Mother-daughter business keeps them close to home

By Deborah Salomon     Photographs by John Koob Gessner

Know a person by his or her house.

In the case of Denise O’Reilly, horse art, dog art, windows overlooking a paddock, the color turquoise, magazine-perfect decor located a few yards from her daughter and grandchildren tell the story.

Denise — equestrienne, interior designer, part-time May Street resident who summers in Florida — helps daughter Lindsay O’Reilly operate Tanglewood Farm Bed and Breakfast, where guests, riders or not, soak up the atmosphere provided by dogs, horses, chickens, rabbits and a big yellow barn cat.

Here, political wrangling and faraway conflicts are drowned out by whinnies and clucks.

Horse farms usually include hunt boxes, the English way of lodging weekend foxhunters and their mounts under the same roof, with stalls either beside or beneath an apartment. Some were rustic, others grand, still others, like Tanglewood, became freestanding cottages near the barn. Tanglewood deceives the eye. What appears to be an unremarkable cottage of modest size stretches back nearly 3,000 square feet with an interior marrying sophisticated to what Denise calls “comfy.” 

A lifelong horsewoman, Denise lived in frigid Wisconsin for 37 years, where she owned a training stable and built a dream house. Lindsay started lessons at 7 and competed in eventing, as had her mom. When Denise’s circumstances changed she moved to Florida but knew of the Southern Pines community — and eventually contacted a Realtor. Coincidentally (or not) Lindsay, a CPA, chafed to relocate from an urban high-rise lifestyle. “I wasn’t happy. I wanted my own business,” Lindsay explains. “I love to cook and entertain. We had talked about a B&B in Florida.”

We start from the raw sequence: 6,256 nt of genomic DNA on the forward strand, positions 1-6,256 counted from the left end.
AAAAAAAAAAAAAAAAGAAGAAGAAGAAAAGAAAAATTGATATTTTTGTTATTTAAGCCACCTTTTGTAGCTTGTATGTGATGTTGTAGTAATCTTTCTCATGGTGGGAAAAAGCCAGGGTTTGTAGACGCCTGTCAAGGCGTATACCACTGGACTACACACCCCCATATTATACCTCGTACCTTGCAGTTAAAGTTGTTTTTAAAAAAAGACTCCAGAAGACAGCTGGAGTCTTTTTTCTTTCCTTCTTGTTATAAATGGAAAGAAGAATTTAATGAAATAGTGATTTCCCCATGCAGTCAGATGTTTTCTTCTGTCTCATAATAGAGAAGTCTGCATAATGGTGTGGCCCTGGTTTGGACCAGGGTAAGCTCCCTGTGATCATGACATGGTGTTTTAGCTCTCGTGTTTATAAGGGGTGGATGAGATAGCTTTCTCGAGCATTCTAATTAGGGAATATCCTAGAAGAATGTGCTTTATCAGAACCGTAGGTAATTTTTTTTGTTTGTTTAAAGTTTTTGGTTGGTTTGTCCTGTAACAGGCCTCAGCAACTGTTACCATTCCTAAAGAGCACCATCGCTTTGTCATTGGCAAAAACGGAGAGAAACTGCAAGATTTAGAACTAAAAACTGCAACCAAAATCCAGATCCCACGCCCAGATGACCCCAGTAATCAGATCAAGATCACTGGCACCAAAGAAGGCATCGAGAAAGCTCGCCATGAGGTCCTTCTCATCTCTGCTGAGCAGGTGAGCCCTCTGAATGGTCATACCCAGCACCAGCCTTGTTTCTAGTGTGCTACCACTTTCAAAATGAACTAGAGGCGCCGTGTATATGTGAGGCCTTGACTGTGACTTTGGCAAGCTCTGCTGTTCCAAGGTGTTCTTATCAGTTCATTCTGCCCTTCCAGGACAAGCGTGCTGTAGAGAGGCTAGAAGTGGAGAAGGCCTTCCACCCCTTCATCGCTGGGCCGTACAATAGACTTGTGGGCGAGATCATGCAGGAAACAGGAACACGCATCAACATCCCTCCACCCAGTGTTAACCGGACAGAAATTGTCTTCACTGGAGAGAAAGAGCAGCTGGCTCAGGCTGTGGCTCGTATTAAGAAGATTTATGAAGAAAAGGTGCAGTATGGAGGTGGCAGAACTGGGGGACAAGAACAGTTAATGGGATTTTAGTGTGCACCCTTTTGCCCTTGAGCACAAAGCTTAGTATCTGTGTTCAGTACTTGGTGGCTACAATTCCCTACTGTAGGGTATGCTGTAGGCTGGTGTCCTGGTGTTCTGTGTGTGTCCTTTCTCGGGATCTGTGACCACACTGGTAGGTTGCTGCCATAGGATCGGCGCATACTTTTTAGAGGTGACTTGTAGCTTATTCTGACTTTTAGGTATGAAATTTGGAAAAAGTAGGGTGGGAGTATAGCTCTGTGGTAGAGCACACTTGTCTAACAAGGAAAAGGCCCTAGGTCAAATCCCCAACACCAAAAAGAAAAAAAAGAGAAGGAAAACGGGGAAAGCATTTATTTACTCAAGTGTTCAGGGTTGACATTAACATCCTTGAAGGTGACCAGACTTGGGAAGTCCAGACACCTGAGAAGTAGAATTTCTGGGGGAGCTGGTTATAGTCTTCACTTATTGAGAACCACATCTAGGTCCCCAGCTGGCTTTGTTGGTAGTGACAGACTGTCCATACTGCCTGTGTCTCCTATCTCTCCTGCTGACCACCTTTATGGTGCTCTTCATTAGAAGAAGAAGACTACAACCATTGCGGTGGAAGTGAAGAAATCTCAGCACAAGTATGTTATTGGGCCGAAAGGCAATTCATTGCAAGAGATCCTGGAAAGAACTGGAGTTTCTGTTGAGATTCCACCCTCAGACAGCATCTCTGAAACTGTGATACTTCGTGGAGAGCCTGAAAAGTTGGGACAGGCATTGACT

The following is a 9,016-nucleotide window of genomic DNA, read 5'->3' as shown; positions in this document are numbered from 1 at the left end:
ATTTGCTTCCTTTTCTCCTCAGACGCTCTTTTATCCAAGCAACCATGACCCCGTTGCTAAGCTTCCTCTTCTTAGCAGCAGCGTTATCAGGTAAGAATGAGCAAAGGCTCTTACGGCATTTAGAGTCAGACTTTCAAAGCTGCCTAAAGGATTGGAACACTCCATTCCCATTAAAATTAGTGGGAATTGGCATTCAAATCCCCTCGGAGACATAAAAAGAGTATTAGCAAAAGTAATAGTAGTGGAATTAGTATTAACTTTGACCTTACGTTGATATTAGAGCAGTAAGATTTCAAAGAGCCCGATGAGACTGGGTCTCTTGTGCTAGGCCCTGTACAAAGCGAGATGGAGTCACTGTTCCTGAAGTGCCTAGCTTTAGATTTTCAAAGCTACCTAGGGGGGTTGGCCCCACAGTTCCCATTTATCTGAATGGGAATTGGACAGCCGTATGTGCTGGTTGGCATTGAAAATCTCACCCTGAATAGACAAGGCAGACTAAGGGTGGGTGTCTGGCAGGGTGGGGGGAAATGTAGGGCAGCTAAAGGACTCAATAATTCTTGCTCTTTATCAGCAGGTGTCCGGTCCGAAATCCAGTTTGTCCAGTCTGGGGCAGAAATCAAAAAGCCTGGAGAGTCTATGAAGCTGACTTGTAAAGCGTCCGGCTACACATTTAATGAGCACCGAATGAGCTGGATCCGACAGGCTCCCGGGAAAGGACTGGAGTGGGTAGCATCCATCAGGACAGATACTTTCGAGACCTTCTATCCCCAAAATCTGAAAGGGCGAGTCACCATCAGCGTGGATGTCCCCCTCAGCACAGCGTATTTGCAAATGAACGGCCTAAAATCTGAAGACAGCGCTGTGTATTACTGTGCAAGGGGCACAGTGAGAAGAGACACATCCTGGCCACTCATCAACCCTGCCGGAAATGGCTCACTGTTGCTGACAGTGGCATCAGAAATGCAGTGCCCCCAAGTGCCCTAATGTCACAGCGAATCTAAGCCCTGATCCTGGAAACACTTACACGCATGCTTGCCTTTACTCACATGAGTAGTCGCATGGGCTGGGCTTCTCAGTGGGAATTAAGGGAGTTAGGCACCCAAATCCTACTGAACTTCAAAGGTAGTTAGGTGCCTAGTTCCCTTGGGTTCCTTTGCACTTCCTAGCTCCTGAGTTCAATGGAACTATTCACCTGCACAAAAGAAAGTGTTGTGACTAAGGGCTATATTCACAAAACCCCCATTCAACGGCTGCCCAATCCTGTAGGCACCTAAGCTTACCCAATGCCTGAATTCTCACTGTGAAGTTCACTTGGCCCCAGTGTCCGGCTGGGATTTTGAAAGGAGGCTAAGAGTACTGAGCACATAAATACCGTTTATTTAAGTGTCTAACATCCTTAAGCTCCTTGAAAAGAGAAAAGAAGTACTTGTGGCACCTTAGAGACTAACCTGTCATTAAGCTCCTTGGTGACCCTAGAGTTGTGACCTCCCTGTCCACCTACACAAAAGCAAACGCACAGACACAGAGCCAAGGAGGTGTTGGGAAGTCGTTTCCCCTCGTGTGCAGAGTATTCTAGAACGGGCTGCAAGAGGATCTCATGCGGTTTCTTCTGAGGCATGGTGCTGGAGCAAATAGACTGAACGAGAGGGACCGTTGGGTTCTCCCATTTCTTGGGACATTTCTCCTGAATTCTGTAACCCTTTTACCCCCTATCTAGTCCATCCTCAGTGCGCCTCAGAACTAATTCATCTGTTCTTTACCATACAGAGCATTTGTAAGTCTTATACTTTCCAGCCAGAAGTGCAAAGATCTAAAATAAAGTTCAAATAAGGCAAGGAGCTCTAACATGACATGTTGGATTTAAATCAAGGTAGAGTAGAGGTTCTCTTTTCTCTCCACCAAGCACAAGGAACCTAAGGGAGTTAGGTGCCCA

Of course, operating a B&B is more changing sheets and scrubbing tubs than pouring coffee and serving eggs Benedict. First, Lindsay’s husband, Randy Sharpe, a personal trainer, had to be convinced.

Considering these circumstances, finding Tanglewood with its farmhouse and outbuildings was near miraculous, especially because the cottage demanded upgrading and Denise possessed the skills. “When I first walked through I could place every piece of my furniture,” says Denise. She purchased the property — which had seemed too big before Lindsay’s B&B proposal — in 2012.

Tanglewood’s history is scarce, except for the time a lady stopped by to tell Denise she had grown up there in the 1960s, also that the B&B cottages were her father’s workshop and all their horses were buried along the fence line. After that, Robert Costello, who competed in the 2000 Olympic Games, lived in the farmhouse for 20 years, beginning in the 1990s. “We bought it from the bank, for next to nothing, because of the barn and the manageable size (11 acres),” says Costello, who still lives nearby. “The Olympic team would come here for training sessions, stay for weeks. It was a great party house.”

Such was the post-party state Denise faced: dark wood paneling, dated carpet and tile floors, “very masculine,” her take.

But nothing could take away from looking out oversized windows at her grazing horses.

As with most farm-style houses, this one centers around the kitchen, the only room Denise gutted. She especially liked the raised brick fireplace with a slab mantel cut from a local tree and the vaulted wood-paneled ceiling, which she left intact. Other paneling is now painted shady white. Between the fireplace and the equally massive island with a top made from reclaimed wood joined by pegs is a small sitting area with two overstuffed chairs, upholstered in unlikely smoky-turquoise velvet reflecting the opposite kitchen wall of turquoise ceramic tiles. Red countertop appliances provide pop.